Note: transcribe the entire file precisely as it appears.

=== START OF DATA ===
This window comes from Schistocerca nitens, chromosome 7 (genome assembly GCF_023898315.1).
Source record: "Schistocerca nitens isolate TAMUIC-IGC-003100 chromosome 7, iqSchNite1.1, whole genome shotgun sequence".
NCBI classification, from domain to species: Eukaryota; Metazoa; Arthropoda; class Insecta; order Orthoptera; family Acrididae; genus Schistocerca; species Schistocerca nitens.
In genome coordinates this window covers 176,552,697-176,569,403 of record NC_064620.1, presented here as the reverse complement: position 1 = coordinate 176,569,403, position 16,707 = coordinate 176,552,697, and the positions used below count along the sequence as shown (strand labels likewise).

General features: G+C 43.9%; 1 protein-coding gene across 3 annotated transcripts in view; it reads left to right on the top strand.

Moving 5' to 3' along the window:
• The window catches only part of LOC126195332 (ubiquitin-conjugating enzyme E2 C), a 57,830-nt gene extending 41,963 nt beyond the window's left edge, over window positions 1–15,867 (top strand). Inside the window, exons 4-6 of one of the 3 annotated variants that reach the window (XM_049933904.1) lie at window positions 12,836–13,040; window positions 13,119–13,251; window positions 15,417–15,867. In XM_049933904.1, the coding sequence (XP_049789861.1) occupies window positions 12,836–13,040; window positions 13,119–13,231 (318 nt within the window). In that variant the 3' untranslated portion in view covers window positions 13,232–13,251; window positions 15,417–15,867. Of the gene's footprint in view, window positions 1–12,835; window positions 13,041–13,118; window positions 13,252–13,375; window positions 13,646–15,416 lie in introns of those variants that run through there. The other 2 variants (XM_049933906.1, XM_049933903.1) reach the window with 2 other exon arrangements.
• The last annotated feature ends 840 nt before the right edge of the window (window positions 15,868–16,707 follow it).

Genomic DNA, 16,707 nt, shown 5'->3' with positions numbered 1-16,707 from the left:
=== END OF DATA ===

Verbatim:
This window comes from Schistocerca nitens, chromosome 7 (genome assembly GCF_023898315.1).
Source record: "Schistocerca nitens isolate TAMUIC-IGC-003100 chromosome 7, iqSchNite1.1, whole genome shotgun sequence".
NCBI classification, from domain to species: Eukaryota; Metazoa; Arthropoda; class Insecta; order Orthoptera; family Acrididae; genus Schistocerca; species Schistocerca nitens.
In genome coordinates this window covers 176,552,697-176,569,403 of record NC_064620.1, presented here as the reverse complement: position 1 = coordinate 176,569,403, position 16,707 = coordinate 176,552,697, and the positions used below count along the sequence as shown (strand labels likewise).

General features: G+C 43.9%; 1 protein-coding gene across 3 annotated transcripts in view; it reads left to right on the top strand.

Moving 5' to 3' along the window:
• The window catches only part of LOC126195332 (ubiquitin-conjugating enzyme E2 C), a 57,830-nt gene extending 41,963 nt beyond the window's left edge, over window positions 1–15,867 (top strand). Inside the window, exons 4-6 of one of the 3 annotated variants that reach the window (XM_049933904.1) lie at window positions 12,836–13,040; window positions 13,119–13,251; window positions 15,417–15,867. In XM_049933904.1, the coding sequence (XP_049789861.1) occupies window positions 12,836–13,040; window positions 13,119–13,231 (318 nt within the window). In that variant the 3' untranslated portion in view covers window positions 13,232–13,251; window positions 15,417–15,867. Of the gene's footprint in view, window positions 1–12,835; window positions 13,041–13,118; window positions 13,252–13,375; window positions 13,646–15,416 lie in introns of those variants that run through there. The other 2 variants (XM_049933906.1, XM_049933903.1) reach the window with 2 other exon arrangements.
• The last annotated feature ends 840 nt before the right edge of the window (window positions 15,868–16,707 follow it).

Genomic DNA, 16,707 nt, shown 5'->3' with positions numbered 1-16,707 from the left: